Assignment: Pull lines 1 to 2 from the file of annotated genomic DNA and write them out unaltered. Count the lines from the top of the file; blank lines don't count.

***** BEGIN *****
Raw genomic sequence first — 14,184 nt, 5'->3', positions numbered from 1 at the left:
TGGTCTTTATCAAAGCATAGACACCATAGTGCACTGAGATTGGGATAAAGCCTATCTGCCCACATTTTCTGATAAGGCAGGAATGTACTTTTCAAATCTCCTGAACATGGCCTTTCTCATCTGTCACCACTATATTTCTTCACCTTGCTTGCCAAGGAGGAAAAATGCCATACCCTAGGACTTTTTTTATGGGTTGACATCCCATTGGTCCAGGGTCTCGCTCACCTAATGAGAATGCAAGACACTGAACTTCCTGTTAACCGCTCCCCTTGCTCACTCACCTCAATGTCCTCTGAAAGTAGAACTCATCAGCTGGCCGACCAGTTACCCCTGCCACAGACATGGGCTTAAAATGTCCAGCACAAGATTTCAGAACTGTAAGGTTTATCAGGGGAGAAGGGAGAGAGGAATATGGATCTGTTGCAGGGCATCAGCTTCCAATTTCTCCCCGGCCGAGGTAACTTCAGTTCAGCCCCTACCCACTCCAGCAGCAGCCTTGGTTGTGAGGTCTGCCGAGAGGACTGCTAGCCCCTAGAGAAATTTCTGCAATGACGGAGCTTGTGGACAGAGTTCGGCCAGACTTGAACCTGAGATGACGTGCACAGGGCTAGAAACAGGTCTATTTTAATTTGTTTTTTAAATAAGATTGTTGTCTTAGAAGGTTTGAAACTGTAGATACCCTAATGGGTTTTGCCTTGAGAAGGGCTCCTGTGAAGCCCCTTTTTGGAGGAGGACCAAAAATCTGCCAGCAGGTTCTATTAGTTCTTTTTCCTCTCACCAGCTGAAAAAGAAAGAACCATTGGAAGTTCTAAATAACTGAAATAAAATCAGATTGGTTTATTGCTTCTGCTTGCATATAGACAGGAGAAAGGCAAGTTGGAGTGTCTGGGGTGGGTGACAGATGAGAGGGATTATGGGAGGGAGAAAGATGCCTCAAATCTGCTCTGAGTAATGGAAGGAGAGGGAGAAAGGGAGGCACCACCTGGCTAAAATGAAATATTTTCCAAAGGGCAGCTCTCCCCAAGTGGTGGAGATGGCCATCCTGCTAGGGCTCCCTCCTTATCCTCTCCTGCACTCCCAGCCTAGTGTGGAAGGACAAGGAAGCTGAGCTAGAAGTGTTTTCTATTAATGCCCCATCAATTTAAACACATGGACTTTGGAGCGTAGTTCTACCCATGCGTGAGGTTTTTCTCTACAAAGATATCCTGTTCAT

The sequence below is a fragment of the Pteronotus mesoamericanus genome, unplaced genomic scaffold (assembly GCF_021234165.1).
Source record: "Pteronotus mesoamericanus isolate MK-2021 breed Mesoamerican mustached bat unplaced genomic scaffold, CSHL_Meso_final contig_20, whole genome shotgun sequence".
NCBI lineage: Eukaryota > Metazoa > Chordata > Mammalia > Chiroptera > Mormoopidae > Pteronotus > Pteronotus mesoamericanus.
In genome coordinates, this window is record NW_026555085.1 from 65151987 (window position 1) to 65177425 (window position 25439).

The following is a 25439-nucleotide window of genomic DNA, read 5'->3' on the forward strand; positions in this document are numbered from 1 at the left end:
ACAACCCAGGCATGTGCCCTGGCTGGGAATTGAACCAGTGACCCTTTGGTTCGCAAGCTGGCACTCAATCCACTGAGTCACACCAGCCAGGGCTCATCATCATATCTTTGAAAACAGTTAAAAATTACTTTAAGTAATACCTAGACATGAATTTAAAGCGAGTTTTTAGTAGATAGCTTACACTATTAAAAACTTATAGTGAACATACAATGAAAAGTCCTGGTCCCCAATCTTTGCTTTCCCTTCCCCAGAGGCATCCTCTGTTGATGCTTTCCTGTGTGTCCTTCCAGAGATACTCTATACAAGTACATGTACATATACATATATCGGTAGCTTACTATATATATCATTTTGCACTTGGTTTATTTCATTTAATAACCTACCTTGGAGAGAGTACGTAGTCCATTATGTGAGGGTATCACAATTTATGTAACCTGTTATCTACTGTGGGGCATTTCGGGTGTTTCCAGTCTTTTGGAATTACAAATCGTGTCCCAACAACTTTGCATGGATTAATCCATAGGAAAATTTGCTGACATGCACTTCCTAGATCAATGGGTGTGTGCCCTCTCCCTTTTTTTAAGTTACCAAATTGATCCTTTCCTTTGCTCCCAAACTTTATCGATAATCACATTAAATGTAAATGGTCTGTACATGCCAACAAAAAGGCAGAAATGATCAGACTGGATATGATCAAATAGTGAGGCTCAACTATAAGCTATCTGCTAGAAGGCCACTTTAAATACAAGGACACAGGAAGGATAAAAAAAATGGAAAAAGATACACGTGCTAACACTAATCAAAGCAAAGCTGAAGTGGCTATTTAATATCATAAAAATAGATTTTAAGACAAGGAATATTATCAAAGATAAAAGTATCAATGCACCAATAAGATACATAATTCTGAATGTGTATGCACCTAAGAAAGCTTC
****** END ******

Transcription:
Raw genomic sequence first — 14,184 nt, 5'->3', positions numbered from 1 at the left:
TGGTCTTTATCAAAGCATAGACACCATAGTGCACTGAGATTGGGATAAAGCCTATCTGCCCACATTTTCTGATAAGGCAGGAATGTACTTTTCAAATCTCCTGAACATGGCCTTTCTCATCTGTCACCACTATATTTCTTCACCTTGCTTGCCAAGGAGGAAAAATGCCATACCCTAGGACTTTTTTTATGGGTTGACATCCCATTGGTCCAGGGTCTCGCTCACCTAATGAGAATGCAAGACACTGAACTTCCTGTTAACCGCTCCCCTTGCTCACTCACCTCAATGTCCTCTGAAAGTAGAACTCATCAGCTGGCCGACCAGTTACCCCTGCCACAGACATGGGCTTAAAATGTCCAGCACAAGATTTCAGAACTGTAAGGTTTATCAGGGGAGAAGGGAGAGAGGAATATGGATCTGTTGCAGGGCATCAGCTTCCAATTTCTCCCCGGCCGAGGTAACTTCAGTTCAGCCCCTACCCACTCCAGCAGCAGCCTTGGTTGTGAGGTCTGCCGAGAGGACTGCTAGCCCCTAGAGAAATTTCTGCAATGACGGAGCTTGTGGACAGAGTTCGGCCAGACTTGAACCTGAGATGACGTGCACAGGGCTAGAAACAGGTCTATTTTAATTTGTTTTTTAAATAAGATTGTTGTCTTAGAAGGTTTGAAACTGTAGATACCCTAATGGGTTTTGCCTTGAGAAGGGCTCCTGTGAAGCCCCTTTTTGGAGGAGGACCAAAAATCTGCCAGCAGGTTCTATTAGTTCTTTTTCCTCTCACCAGCTGAAAAAGAAAGAACCATTGGAAGTTCTAAATAACTGAAATAAAATCAGATTGGTTTATTGCTTCTGCTTGCATATAGACAGGAGAAAGGCAAGTTGGAGTGTCTGGGGTGGGTGACAGATGAGAGGGATTATGGGAGGGAGAAAGATGCCTCAAATCTGCTCTGAGTAATGGAAGGAGAGGGAGAAAGGGAGGCACCACCTGGCTAAAATGAAATATTTTCCAAAGGGCAGCTCTCCCCAAGTGGTGGAGATGGCCATCCTGCTAGGGCTCCCTCCTTATCCTCTCCTGCACTCCCAGCCTAGTGTGGAAGGACAAGGAAGCTGAGCTAGAAGTGTTTTCTATTAATGCCCCATCAATTTAAACACATGGACTTTGGAGCGTAGTTCTACCCATGCGTGAGGTTTTTCTCTACAAAGATATCCTGTTCAT